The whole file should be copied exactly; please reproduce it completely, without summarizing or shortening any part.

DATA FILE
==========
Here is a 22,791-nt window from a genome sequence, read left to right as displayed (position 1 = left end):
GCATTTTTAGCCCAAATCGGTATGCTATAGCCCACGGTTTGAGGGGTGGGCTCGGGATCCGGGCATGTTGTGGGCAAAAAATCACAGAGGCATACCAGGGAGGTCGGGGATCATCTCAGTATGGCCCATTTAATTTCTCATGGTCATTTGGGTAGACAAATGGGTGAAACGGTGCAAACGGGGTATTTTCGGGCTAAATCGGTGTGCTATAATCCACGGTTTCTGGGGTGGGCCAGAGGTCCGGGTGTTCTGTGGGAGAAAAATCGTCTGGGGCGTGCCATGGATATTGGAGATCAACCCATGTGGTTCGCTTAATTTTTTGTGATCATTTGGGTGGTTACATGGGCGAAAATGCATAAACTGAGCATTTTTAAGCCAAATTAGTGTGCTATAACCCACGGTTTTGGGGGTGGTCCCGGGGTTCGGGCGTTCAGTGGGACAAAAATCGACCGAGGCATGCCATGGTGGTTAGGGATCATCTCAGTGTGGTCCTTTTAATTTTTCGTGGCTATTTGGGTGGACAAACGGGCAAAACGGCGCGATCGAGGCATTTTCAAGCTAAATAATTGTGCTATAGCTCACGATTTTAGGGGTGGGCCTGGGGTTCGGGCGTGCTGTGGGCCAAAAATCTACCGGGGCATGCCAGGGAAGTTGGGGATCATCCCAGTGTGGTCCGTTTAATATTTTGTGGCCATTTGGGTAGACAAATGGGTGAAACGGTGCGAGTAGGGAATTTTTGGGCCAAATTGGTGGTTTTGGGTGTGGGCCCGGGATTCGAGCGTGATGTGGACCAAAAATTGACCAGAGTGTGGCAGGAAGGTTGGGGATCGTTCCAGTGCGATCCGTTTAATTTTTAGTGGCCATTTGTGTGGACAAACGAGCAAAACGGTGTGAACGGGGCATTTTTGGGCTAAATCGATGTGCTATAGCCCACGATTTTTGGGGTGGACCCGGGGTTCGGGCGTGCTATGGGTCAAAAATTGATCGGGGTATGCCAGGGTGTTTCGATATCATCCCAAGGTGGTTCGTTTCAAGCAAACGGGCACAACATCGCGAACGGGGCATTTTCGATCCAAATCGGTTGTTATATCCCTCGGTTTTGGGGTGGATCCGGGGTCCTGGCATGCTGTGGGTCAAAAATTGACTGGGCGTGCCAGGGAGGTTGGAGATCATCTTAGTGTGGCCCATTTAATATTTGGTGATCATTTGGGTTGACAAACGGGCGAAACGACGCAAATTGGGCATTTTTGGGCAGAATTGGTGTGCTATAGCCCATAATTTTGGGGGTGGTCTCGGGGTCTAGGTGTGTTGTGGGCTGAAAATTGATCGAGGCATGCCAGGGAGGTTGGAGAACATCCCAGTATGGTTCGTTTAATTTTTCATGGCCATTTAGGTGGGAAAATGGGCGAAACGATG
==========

Here is a 22,791-nt window from a genome sequence, read left to right as displayed (position 1 = left end):
GCATTTTTAGCCCAAATCGGTATGCTATAGCCCACGGTTTGAGGGGTGGGCTCGGGATCCGGGCATGTTGTGGGCAAAAAATCACAGAGGCATACCAGGGAGGTCGGGGATCATCTCAGTATGGCCCATTTAATTTCTCATGGTCATTTGGGTAGACAAATGGGTGAAACGGTGCAAACGGGGTATTTTCGGGCTAAATCGGTGTGCTATAATCCACGGTTTCTGGGGTGGGCCAGAGGTCCGGGTGTTCTGTGGGAGAAAAATCGTCTGGGGCGTGCCATGGATATTGGAGATCAACCCATGTGGTTCGCTTAATTTTTTGTGATCATTTGGGTGGTTACATGGGCGAAAATGCATAAACTGAGCATTTTTAAGCCAAATTAGTGTGCTATAACCCACGGTTTTGGGGGTGGTCCCGGGGTTCGGGCGTTCAGTGGGACAAAAATCGACCGAGGCATGCCATGGTGGTTAGGGATCATCTCAGTGTGGTCCTTTTAATTTTTCGTGGCTATTTGGGTGGACAAACGGGCAAAACGGCGCGATCGAGGCATTTTCAAGCTAAATAATTGTGCTATAGCTCACGATTTTAGGGGTGGGCCTGGGGTTCGGGCGTGCTGTGGGCCAAAAATCTACCGGGGCATGCCAGGGAAGTTGGGGATCATCCCAGTGTGGTCCGTTTAATATTTTGTGGCCATTTGGGTAGACAAATGGGTGAAACGGTGCGAGTAGGGAATTTTTGGGCCAAATTGGTGGTTTTGGGTGTGGGCCCGGGATTCGAGCGTGATGTGGACCAAAAATTGACCAGAGTGTGGCAGGAAGGTTGGGGATCGTTCCAGTGCGATCCGTTTAATTTTTAGTGGCCATTTGTGTGGACAAACGAGCAAAACGGTGTGAACGGGGCATTTTTGGGCTAAATCGATGTGCTATAGCCCACGATTTTTGGGGTGGACCCGGGGTTCGGGCGTGCTATGGGTCAAAAATTGATCGGGGTATGCCAGGGTGTTTCGATATCATCCCAAGGTGGTTCGTTTCAAGCAAACGGGCACAACATCGCGAACGGGGCATTTTCGATCCAAATCGGTTGTTATATCCCTCGGTTTTGGGGTGGATCCGGGGTCCTGGCATGCTGTGGGTCAAAAATTGACTGGGCGTGCCAGGGAGGTTGGAGATCATCTTAGTGTGGCCCATTTAATATTTGGTGATCATTTGGGTTGACAAACGGGCGAAACGACGCAAATTGGGCATTTTTGGGCAGAATTGGTGTGCTATAGCCCATAATTTTGGGGGTGGTCTCGGGGTCTAGGTGTGTTGTGGGCTGAAAATTGATCGAGGCATGCCAGGGAGGTTGGAGAACATCCCAGTATGGTTCGTTTAATTTTTCATGGCCATTTAGGTGGGAAAATGGGCGAAACGATG